Wednesday, December 23, 2015 - 9:36am

A major upgrade to the campus wireless network is providing Wi-Fi coverage in more areas of campus, along with improved reliability and greater capacity.

The project was two years in the making, and Information Technology Services recently finished installing approximately 8,500 wireless access points (APs) on campus; previously there were about 3,200. The overhaul expanded coverage in high-density areas and extended coverage to almost every place people study, work, or congregate.

“The number of devices using campus Wi-Fi increased by over one-third in the 2014–15 academic year,” says Jason Mueller, a network architect in ITS Network Services. “We now peak at over 25,000 concurrent users on the Wi-Fi system.”

Campus APs were optimized for classrooms and auditoriums, enabling faculty to more confidently experiment with new, interactive teaching techniques that rely on Wi-Fi. In addition, most residence hall rooms now have their own AP.

As each building on campus received its wireless makeover, occupants reported better service. Issues with wireless had been one of the more common start-of-school inquiries the ITS Help Desk received, but this year only a handful of customers reported having trouble.

Technology-wise, the new system has numerous advantages, including support for IPv6 (the next version of Internet Protocol addressing), and 802.11ac. The 802.11ac standard is the latest Wi-Fi access protocol, providing greater speeds, improved reliability, and better power management for user devices.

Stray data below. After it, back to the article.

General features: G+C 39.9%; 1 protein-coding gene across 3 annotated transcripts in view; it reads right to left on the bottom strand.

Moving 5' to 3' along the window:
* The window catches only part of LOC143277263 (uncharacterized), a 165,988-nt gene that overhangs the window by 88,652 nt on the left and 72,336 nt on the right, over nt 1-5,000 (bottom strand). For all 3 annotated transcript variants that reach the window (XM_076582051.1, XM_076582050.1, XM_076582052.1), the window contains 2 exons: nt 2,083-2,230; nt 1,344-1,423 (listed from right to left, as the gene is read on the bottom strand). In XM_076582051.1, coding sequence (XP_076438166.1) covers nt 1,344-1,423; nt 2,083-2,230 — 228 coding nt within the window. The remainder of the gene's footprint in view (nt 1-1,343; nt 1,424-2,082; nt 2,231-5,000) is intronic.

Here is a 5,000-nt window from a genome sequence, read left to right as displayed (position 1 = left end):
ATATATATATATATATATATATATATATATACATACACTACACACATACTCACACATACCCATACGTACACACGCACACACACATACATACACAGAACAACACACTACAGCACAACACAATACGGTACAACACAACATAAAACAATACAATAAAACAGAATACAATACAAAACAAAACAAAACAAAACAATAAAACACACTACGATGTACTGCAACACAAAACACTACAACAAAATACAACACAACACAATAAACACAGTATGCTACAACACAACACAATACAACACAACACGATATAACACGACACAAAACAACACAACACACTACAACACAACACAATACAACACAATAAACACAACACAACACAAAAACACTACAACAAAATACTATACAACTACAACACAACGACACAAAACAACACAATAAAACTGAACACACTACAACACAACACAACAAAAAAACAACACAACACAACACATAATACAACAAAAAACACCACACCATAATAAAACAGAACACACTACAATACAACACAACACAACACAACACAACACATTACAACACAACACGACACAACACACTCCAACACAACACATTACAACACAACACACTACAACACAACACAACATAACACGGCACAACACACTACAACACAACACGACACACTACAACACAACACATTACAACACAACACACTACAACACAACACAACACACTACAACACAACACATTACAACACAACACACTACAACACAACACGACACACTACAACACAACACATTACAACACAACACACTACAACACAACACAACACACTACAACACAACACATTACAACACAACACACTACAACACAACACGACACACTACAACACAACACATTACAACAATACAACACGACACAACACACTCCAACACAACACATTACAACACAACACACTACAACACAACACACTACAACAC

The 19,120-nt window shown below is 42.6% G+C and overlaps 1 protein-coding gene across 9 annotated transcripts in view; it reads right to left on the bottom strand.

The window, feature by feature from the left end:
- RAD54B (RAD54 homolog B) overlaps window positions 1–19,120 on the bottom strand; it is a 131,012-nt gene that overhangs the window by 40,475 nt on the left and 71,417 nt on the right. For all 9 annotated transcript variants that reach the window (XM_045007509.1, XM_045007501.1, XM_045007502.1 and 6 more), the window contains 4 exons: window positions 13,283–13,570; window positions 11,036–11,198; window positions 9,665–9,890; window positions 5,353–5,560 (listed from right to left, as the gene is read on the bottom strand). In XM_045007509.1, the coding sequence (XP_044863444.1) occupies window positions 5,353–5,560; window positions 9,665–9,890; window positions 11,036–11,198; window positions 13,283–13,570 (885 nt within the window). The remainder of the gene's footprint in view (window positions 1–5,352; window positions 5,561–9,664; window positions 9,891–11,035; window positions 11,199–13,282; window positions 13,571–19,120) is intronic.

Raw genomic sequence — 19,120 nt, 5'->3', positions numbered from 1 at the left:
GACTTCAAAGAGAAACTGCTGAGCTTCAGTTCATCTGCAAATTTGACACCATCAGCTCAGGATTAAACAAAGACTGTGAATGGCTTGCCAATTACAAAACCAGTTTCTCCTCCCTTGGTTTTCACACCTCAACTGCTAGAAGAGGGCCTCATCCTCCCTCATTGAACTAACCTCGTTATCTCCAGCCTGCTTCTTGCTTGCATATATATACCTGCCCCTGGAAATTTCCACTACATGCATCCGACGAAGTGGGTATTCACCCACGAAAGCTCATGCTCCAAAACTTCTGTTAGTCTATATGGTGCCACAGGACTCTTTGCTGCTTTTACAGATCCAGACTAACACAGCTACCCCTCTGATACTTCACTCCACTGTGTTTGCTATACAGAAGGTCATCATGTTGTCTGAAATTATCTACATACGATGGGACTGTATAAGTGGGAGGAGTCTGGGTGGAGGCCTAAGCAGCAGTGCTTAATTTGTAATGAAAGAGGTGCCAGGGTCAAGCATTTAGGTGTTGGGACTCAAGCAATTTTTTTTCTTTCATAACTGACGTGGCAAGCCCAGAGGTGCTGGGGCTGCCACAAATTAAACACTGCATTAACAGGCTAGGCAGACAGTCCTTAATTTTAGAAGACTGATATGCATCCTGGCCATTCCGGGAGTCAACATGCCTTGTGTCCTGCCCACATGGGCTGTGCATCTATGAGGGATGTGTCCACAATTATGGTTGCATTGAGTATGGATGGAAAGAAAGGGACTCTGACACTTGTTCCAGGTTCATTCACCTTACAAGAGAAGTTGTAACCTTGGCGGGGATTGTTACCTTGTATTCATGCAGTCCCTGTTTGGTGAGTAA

A new “band-steering” feature encourages devices to use the 5 GHz radio frequency band instead of the 2.4 GHz band. This provides more bandwidth to Wi-Fi clients and reduces problems from interference. On the previous system, only about 50% of clients were using the 5 GHz band. Approximately 75% of clients are using 5 GHz on the new system.

The upgrade also helps position the UI to support VoIP (i.e. Skype) over Wi-Fi in the future.

IT professionals continue to tweak configurations of the new system, but expect to wrap up by spring. The next focus will be outdoor Wi-Fi coverage—spaces like Hubbard Park, the Pentacrest, and the T. Anne Cleary Walkway.

Completing a project of this scale required tremendous collaboration. The vendor of the new system, Aruba Networks, was integral to the transition. The ITS Network Services and Physical Infrastructure workgroups were essential to the process, and colleagues in several units played key roles coordinating the changes, testing and evaluating the system, and documentation.